Peru Women’s Weaving Co-op – A Planeterra Project in the Sacred Valley

On my trip to Peru, I was very lucky and got to spend a day in the Sacred Valley. Up until I started looking at Peru trips, I didn’t know the Sacred Valley existed. It’s not far from Cusco and the Incas built some amazing cities in that valley. But unfortunately, since the Inca culture vanished, economy slowed down and these days, most people living on the mountains are farmers. Some can work in tourism but there’s not much to do for the rest.

That’s where Planeterra comes in. Planeterra was founded in 2003 by G Adventures and they’ve built projects all over the world to help local communities. What’s so cool about the organisation is that the G Adventures trips usually include a visit to one of the projects. By bringing in tourists, they’re helping the locals even more. And we, on the other hand, get an insight into local life that we would otherwise miss out on.

The community we visited on our day trip to the Sacred Valley is called Ccaccaccollo. The men living there get hired by G Adventures as porters and cooks on the Inca Trail. The women, on the other hand, are left behind. To give those women a chance, too, G Adventures has founded a women’s weaving co-op.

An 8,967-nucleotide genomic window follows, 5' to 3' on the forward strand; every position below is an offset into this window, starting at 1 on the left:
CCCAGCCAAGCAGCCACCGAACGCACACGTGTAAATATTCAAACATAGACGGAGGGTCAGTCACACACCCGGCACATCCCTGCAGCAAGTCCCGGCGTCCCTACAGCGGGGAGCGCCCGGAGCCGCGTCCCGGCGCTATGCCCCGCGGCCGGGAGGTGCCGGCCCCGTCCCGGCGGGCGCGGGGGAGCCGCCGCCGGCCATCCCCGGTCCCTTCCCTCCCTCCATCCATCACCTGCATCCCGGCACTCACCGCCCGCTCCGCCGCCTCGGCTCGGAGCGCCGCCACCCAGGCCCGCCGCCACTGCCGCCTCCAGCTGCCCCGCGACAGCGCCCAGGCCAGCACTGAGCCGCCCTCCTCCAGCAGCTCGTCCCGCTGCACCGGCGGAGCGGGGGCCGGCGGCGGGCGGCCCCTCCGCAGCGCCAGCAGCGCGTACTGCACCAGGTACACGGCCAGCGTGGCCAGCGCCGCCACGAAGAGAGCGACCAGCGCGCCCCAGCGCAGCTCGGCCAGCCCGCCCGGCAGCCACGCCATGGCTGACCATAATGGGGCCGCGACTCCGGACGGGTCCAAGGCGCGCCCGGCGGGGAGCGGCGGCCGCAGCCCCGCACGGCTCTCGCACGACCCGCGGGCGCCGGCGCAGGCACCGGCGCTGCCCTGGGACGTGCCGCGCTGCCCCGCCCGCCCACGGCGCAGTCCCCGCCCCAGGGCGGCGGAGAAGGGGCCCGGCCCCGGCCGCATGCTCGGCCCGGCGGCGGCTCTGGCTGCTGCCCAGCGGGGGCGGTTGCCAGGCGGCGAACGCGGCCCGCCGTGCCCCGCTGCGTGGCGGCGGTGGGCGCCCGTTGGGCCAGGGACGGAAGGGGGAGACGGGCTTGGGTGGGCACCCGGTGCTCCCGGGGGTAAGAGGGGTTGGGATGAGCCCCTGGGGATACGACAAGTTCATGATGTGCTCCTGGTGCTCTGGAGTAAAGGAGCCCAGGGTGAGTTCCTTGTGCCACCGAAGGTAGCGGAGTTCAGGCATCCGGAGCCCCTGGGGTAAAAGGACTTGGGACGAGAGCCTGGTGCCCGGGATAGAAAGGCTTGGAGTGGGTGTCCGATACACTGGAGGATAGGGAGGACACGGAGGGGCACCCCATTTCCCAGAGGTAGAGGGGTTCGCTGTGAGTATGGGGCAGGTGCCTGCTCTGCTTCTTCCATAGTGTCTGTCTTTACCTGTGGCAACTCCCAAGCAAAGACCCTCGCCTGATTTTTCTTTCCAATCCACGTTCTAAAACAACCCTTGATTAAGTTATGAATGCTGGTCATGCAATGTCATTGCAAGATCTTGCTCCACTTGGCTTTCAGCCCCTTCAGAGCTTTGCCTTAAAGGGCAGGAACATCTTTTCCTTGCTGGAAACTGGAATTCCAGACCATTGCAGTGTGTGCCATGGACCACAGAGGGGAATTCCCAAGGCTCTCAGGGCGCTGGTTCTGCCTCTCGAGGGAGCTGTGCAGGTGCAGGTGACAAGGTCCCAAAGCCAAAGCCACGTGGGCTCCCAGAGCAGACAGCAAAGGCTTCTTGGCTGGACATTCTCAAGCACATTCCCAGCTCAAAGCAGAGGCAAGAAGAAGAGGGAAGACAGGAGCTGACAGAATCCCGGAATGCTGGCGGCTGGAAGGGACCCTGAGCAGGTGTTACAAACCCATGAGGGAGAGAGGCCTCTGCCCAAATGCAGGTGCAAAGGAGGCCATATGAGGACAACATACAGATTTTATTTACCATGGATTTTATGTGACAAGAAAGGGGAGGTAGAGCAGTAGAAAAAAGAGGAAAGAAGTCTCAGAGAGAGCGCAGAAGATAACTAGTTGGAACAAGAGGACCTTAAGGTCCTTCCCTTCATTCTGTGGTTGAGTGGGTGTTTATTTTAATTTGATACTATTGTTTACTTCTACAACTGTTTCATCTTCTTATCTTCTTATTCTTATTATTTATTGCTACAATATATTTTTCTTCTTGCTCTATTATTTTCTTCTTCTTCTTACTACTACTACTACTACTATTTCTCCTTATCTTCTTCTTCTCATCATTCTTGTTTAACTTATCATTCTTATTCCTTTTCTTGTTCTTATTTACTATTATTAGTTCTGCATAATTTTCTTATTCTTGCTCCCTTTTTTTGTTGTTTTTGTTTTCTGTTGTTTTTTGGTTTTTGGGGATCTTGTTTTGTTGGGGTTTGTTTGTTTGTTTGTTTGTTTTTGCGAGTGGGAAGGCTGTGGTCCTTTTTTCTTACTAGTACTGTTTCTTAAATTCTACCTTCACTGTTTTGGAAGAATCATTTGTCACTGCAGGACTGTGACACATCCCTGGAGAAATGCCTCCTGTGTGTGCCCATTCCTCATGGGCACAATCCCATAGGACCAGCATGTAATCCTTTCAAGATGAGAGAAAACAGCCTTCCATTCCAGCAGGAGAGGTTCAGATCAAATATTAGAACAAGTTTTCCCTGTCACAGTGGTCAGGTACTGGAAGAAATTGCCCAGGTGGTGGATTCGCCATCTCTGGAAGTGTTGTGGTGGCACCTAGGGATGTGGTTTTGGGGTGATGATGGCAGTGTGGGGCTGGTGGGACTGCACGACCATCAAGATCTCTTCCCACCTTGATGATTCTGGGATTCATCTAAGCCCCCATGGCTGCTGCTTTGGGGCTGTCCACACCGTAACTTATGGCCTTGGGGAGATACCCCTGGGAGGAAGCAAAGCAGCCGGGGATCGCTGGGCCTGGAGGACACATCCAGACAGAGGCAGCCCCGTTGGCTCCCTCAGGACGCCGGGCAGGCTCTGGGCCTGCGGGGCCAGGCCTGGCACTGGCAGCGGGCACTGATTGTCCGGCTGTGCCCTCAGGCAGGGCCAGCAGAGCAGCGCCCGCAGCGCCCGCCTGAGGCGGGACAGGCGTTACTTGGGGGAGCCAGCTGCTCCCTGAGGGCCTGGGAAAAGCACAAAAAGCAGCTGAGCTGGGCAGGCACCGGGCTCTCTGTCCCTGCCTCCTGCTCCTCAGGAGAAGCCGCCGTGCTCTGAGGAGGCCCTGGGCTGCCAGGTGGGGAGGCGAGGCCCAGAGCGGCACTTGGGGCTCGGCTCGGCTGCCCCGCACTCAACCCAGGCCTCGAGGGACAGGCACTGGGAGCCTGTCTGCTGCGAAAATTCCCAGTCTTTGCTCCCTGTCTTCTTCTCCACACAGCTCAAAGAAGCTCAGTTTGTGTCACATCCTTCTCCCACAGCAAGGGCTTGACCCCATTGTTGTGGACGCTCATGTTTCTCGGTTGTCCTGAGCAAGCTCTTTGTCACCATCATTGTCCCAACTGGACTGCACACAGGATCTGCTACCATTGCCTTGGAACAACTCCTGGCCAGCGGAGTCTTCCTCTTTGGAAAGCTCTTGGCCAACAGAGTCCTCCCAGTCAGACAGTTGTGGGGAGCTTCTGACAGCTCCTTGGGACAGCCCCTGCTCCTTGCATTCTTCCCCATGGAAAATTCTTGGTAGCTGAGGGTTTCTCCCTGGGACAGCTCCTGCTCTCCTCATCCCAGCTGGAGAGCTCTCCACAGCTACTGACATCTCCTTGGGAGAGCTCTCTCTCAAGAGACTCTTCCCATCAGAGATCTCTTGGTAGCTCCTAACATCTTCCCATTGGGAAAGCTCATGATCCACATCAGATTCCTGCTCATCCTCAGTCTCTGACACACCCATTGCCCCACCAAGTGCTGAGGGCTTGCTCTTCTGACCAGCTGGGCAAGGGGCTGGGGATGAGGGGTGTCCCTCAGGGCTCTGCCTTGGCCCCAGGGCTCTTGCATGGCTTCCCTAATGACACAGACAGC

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One of the village’s ‘main streets’

We were met in the middle of the village by one of the local women. She introduced herself to us and talked a bit about the community before she took us to see the weaving co-op. There, two women showed us the different kinds of wool that were available to them. Did you know there’s more than just lama and alpaca wool? Don’t get too excited, though. The more rare the wool, the more expensive it gets.

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The demonstration continued with some washing and dying tactics that are used every day. Once we were done, we got to walk around and take a look at the finished products. There were also a couple of lamas that we could feed.

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Isn’t it cute?

The lamas were cool and I’m in love with the alpaca wool gloves that I bought there. It was ridiculously cheap, too, compared to what I’d pay here in Germany.

But what’s really exciting is what Planeterra managed to do for the community. Donations from travelers have allowed the women to buy 8 alpacas which now supply everyone with wool. They’ve also funded a 3-day dental clinic and the women got support when it came to sales strategies and product diversification.

I’m really happy we got to go there. I don’t think I would have visited Ccaccaccollo if it wasn’t for G Adventures and Planeterra and I’m glad I got a deeper insight into Peruvian life.

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